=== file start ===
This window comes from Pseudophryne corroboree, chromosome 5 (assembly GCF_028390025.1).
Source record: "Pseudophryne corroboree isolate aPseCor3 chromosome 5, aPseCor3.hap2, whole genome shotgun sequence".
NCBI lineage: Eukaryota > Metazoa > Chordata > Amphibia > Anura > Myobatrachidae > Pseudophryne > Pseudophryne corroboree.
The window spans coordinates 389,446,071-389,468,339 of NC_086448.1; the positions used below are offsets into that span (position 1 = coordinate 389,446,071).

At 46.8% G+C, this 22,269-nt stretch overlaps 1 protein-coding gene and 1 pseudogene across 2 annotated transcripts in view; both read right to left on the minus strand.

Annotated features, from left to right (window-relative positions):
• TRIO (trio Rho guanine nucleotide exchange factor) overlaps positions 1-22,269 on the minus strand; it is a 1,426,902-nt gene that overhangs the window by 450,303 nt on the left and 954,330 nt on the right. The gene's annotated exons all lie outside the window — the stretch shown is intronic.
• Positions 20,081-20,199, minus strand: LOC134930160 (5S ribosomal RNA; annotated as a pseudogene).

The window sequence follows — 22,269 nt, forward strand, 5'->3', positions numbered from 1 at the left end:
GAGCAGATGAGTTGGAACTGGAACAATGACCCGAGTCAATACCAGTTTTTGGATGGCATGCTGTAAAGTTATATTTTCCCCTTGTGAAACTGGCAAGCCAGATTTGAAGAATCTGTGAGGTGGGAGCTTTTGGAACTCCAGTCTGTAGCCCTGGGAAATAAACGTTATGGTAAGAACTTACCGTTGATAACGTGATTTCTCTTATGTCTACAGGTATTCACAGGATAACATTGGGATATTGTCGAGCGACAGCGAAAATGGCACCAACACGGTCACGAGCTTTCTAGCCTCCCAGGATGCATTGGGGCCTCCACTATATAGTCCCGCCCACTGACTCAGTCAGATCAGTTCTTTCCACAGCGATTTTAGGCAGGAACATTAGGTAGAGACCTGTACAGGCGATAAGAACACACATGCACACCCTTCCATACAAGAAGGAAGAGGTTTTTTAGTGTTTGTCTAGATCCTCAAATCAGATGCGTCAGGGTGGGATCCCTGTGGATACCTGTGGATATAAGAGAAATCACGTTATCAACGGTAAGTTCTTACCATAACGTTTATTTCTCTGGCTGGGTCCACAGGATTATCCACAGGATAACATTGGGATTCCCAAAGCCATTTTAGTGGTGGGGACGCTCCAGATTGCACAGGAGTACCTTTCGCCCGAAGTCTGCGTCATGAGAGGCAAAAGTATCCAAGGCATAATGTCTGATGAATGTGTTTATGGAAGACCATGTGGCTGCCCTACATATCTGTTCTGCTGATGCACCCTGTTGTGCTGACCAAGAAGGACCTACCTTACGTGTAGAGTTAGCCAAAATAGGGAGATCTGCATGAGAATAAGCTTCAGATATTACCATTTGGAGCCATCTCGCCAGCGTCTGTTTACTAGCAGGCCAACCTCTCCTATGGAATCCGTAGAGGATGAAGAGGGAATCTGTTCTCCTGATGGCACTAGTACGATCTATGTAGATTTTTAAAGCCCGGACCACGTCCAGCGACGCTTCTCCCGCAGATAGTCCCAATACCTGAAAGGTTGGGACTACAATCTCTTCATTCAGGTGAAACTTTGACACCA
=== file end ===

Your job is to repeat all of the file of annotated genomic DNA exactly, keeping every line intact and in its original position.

This window comes from Pseudophryne corroboree, chromosome 5 (assembly GCF_028390025.1).
Source record: "Pseudophryne corroboree isolate aPseCor3 chromosome 5, aPseCor3.hap2, whole genome shotgun sequence".
NCBI lineage: Eukaryota > Metazoa > Chordata > Amphibia > Anura > Myobatrachidae > Pseudophryne > Pseudophryne corroboree.
The window spans coordinates 389,446,071-389,468,339 of NC_086448.1; the positions used below are offsets into that span (position 1 = coordinate 389,446,071).

At 46.8% G+C, this 22,269-nt stretch overlaps 1 protein-coding gene and 1 pseudogene across 2 annotated transcripts in view; both read right to left on the minus strand.

Annotated features, from left to right (window-relative positions):
• TRIO (trio Rho guanine nucleotide exchange factor) overlaps positions 1-22,269 on the minus strand; it is a 1,426,902-nt gene that overhangs the window by 450,303 nt on the left and 954,330 nt on the right. The gene's annotated exons all lie outside the window — the stretch shown is intronic.
• Positions 20,081-20,199, minus strand: LOC134930160 (5S ribosomal RNA; annotated as a pseudogene).

The window sequence follows — 22,269 nt, forward strand, 5'->3', positions numbered from 1 at the left end:
GAGCAGATGAGTTGGAACTGGAACAATGACCCGAGTCAATACCAGTTTTTGGATGGCATGCTGTAAAGTTATATTTTCCCCTTGTGAAACTGGCAAGCCAGATTTGAAGAATCTGTGAGGTGGGAGCTTTTGGAACTCCAGTCTGTAGCCCTGGGAAATAAACGTTATGGTAAGAACTTACCGTTGATAACGTGATTTCTCTTATGTCTACAGGTATTCACAGGATAACATTGGGATATTGTCGAGCGACAGCGAAAATGGCACCAACACGGTCACGAGCTTTCTAGCCTCCCAGGATGCATTGGGGCCTCCACTATATAGTCCCGCCCACTGACTCAGTCAGATCAGTTCTTTCCACAGCGATTTTAGGCAGGAACATTAGGTAGAGACCTGTACAGGCGATAAGAACACACATGCACACCCTTCCATACAAGAAGGAAGAGGTTTTTTAGTGTTTGTCTAGATCCTCAAATCAGATGCGTCAGGGTGGGATCCCTGTGGATACCTGTGGATATAAGAGAAATCACGTTATCAACGGTAAGTTCTTACCATAACGTTTATTTCTCTGGCTGGGTCCACAGGATTATCCACAGGATAACATTGGGATTCCCAAAGCCATTTTAGTGGTGGGGACGCTCCAGATTGCACAGGAGTACCTTTCGCCCGAAGTCTGCGTCATGAGAGGCAAAAGTATCCAAGGCATAATGTCTGATGAATGTGTTTATGGAAGACCATGTGGCTGCCCTACATATCTGTTCTGCTGATGCACCCTGTTGTGCTGACCAAGAAGGACCTACCTTACGTGTAGAGTTAGCCAAAATAGGGAGATCTGCATGAGAATAAGCTTCAGATATTACCATTTGGAGCCATCTCGCCAGCGTCTGTTTACTAGCAGGCCAACCTCTCCTATGGAATCCGTAGAGGATGAAGAGGGAATCTGTTCTCCTGATGGCACTAGTACGATCTATGTAGATTTTTAAAGCCCGGACCACGTCCAGCGACGCTTCTCCCGCAGATAGTCCCAATACCTGAAAGGTTGGGACTACAATCTCTTCATTCAGGTGAAACTTTGACACCA